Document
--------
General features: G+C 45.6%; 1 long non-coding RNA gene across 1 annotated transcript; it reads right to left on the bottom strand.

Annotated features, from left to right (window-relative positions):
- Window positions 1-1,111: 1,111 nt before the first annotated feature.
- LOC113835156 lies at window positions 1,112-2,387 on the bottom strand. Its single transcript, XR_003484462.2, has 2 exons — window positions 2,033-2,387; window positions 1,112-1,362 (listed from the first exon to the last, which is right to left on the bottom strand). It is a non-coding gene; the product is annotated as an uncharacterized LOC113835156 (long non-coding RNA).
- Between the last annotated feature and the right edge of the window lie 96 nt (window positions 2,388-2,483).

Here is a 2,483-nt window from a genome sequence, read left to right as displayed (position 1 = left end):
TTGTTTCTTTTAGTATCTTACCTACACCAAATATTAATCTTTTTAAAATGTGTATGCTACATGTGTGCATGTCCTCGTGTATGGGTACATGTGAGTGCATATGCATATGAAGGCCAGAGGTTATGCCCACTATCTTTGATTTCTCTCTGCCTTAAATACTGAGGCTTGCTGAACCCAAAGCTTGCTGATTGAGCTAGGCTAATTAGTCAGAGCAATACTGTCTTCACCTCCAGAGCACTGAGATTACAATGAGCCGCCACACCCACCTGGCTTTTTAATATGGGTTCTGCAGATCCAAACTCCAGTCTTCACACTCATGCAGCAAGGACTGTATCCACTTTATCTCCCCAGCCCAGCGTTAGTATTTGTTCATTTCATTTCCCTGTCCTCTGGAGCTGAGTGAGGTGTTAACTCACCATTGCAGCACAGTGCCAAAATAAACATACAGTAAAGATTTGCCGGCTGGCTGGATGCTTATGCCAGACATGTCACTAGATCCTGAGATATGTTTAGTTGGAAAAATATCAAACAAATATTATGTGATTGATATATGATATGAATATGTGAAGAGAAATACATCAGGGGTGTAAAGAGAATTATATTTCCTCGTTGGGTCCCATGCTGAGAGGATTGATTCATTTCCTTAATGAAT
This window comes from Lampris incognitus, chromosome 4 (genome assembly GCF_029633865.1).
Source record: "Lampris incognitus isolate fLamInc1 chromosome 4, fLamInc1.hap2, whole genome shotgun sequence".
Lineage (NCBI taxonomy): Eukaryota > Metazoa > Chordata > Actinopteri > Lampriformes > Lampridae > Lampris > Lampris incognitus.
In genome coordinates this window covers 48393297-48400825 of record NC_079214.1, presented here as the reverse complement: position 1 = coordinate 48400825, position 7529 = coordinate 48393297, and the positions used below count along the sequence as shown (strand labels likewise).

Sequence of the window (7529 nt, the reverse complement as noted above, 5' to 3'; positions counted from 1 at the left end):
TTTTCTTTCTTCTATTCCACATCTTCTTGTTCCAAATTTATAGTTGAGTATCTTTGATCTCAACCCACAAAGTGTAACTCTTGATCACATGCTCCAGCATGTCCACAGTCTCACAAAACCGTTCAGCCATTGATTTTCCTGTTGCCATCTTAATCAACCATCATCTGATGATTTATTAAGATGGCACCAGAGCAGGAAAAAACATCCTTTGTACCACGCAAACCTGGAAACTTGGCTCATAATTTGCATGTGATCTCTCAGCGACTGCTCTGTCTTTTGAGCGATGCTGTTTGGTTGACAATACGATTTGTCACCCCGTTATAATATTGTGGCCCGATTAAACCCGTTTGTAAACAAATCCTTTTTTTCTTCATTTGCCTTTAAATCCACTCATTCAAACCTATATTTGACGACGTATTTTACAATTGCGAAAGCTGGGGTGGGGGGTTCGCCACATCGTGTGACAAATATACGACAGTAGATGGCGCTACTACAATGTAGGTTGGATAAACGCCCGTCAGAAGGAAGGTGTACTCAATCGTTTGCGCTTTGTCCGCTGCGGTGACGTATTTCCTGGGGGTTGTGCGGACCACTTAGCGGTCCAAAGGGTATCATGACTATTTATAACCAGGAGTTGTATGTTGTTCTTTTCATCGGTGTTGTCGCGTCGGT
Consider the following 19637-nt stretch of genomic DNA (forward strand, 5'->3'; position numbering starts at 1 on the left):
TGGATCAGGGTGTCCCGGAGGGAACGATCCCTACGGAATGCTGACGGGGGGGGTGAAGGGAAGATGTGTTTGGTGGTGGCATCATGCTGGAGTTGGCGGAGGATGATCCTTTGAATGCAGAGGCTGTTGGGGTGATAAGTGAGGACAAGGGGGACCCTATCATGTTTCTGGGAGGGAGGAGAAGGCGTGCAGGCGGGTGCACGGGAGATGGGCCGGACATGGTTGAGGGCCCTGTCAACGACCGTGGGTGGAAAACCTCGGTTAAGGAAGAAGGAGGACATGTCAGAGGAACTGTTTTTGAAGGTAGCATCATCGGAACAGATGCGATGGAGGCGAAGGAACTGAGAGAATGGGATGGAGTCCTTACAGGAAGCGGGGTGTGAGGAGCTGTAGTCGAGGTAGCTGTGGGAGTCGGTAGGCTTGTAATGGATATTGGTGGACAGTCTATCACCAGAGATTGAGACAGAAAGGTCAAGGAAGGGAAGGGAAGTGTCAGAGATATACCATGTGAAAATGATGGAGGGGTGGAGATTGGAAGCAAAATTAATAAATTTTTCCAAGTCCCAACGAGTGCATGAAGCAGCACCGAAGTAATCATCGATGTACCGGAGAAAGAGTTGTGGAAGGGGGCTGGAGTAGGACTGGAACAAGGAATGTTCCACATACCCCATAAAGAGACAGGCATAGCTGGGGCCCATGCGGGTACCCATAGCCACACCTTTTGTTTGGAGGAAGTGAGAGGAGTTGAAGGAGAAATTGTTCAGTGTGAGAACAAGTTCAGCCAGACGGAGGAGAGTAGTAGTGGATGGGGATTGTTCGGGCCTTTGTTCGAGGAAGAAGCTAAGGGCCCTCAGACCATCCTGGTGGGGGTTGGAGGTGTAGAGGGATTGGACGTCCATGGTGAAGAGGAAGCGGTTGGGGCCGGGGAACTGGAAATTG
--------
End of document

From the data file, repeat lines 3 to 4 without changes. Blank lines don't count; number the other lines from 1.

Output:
- Window positions 1-1,111: 1,111 nt before the first annotated feature.
- LOC113835156 lies at window positions 1,112-2,387 on the bottom strand. Its single transcript, XR_003484462.2, has 2 exons — window positions 2,033-2,387; window positions 1,112-1,362 (listed from the first exon to the last, which is right to left on the bottom strand). It is a non-coding gene; the product is annotated as an uncharacterized LOC113835156 (long non-coding RNA).